So This is How it Ends

By Tui T. Sutherland

Place: Publisher & Year: New York: Eos, 2006

Genre: Fantasy, time travel fantasy, adventure, mythic fiction, science fiction

Series: Avatars; 1

ISBN: 9780060750299

Intended audience: Young adult

Number of pages: 480

Settings: Many various settings including: Los Angeles, NYC, Chile, Mexico

Time periods: 2003 – 2012, 2087

Plot summary: Five teenagers in various parts of the world find themselves alone in a post-apocalyptic world.  Most of them must travel great distances to meet at a gathering place in New York City, while avoiding mutant animals, crystal robot hunters, and a few deranged humans.  Once they reach their destination, they learn more details about what has become of the world they once knew.  They also learn that they will be participating in a battle – whether they want to or not.

Appeal factors:

Pacing: Quick pace; some parts move more quickly than others. 

Characterization: The story is told in third person and switches the character viewpoint fairly regularly between the four main characters – Kali, Tigre, Gus, and Venus/ Diana.  The fifth teen has very minor role until the end of the story.

Frame: While one might think that the end of the world would be a dark frame for a story, this story seemed more light than dark.  Most of the action takes place during the day, the monsters are made from crystal, and one can sense from the beginning that the main characters are going to make it through somehow.

Story line: An adventure filled story which examines the concepts of fate vs. free will and blends mythological figures with a bleak futuristic setting.

Subject headings:

From PCPL:

End of the world — Fiction.

Time travel — Fiction.

Science fiction.

Similar authors:

Evermore: The Immortals by Alyson Noel

The Alchemyst: The Secrets of the Immortal Nicholas Flamel by Michael Scott

The Lightening Thief (Percy Jackson and the Olympians) by Rick Riordan

Personal notes: I can’t say I really cared for this book and I don’t think I’ll be seeking out the next book in the series.  It kind of reminded me of a dumbed down version of Stephen King’s The Stand in the beginning, but there wasn’t much depth to the characters (although a couple reviews I read talked about well developed characters – I disagree).  I also felt like the story was asking too much of me as a reader in terms of suspending my disbelief – like the pop star who doesn’t know what a catwalk is and doesn’t drive, but who can somehow assemble a working car from many run down ones just from having watched her father work on cars many years ago…  I don’t know.  Perhaps part of why I had problems with this book has to do with how it was (mis)catalogued.  It’s listed as a science fiction book in my library and in WorldCat, but it is definitely a fantasy book.  There are some science fiction elements, but the science is never very well explained.  Here I thought I was branching out in my reading by trying a science fiction book for a change and it turns out to be fantasy after all – but I like the fantasy books I read to feel more real than this one did.  The reading level also seems more age appropriate for tweens rather than teens.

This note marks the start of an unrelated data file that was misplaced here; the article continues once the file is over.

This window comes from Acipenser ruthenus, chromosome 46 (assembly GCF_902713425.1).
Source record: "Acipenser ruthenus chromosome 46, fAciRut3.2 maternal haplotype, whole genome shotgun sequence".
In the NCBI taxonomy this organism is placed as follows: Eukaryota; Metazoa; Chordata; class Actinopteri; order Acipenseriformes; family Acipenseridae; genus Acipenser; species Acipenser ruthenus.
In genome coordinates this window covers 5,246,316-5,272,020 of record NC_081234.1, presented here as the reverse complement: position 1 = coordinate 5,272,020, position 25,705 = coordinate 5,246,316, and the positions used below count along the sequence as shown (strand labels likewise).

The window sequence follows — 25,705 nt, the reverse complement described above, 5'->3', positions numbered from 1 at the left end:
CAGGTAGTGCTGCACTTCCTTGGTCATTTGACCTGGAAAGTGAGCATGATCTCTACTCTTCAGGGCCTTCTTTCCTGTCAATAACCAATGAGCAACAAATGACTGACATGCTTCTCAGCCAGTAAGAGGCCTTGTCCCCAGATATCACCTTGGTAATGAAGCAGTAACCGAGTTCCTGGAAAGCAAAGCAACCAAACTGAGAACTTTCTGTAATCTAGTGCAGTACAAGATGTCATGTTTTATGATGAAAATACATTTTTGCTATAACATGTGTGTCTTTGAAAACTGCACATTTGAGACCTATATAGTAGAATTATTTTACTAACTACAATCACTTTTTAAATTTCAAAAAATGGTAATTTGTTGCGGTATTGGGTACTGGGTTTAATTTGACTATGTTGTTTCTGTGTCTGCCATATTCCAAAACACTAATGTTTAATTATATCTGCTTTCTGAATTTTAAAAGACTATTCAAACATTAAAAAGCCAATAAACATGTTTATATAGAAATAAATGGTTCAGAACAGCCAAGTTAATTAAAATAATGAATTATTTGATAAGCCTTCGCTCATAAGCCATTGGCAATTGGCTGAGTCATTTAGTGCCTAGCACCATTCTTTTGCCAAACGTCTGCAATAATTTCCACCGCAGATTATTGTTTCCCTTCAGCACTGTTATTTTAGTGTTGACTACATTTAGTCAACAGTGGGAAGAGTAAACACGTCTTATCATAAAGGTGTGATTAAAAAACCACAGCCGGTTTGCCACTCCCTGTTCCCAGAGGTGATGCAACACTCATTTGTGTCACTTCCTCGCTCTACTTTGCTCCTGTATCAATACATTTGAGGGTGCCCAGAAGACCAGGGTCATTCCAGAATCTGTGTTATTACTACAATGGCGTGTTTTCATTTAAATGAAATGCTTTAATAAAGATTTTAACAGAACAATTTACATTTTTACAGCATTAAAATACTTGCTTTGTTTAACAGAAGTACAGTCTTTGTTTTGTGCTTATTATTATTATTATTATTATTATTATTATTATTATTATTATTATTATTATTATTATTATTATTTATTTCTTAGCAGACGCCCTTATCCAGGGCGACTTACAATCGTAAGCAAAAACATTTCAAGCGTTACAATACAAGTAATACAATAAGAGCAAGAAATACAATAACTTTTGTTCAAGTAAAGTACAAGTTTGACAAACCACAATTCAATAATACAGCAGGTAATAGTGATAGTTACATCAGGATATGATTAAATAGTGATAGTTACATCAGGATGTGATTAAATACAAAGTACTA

I did look into what it takes to work for Baker & Taylor – the vendor my public library uses for cataloging.  They happen to have a position open for an Information Coordinator in Bridgewater, NJ when I checked their website. One of the duties for this position includes validating subject classifications.  This position only requires a high school degree and two years of non specific “specialized training”.  Does working a cash register count as specialized training, I wonder?  What kind of training do the coordinators get?  Are they ever taught the difference between fantasy books and science fiction?  Not all time travel books are SF.  Oh well.  Fantasy books seem to be the black sheep of the library world.  I suppose I should just be happy to find fantasy books in the library, even if some of them are listed as science fiction.

Other (themes, diversity): Diversity – Chilean, Egyptian, Indian American, teenage pop star


One thought on “So This is How it Ends

  1. Sarah says:

    After I wrote this, I contacted PCPL about the subject headings and they have since added fantasy and fantastic fiction as subject headings. Yeah!

Leave a Reply

Fill in your details below or click an icon to log in: Logo

You are commenting using your account. Log Out / Change )

Twitter picture

You are commenting using your Twitter account. Log Out / Change )

Facebook photo

You are commenting using your Facebook account. Log Out / Change )

Google+ photo

You are commenting using your Google+ account. Log Out / Change )

Connecting to %s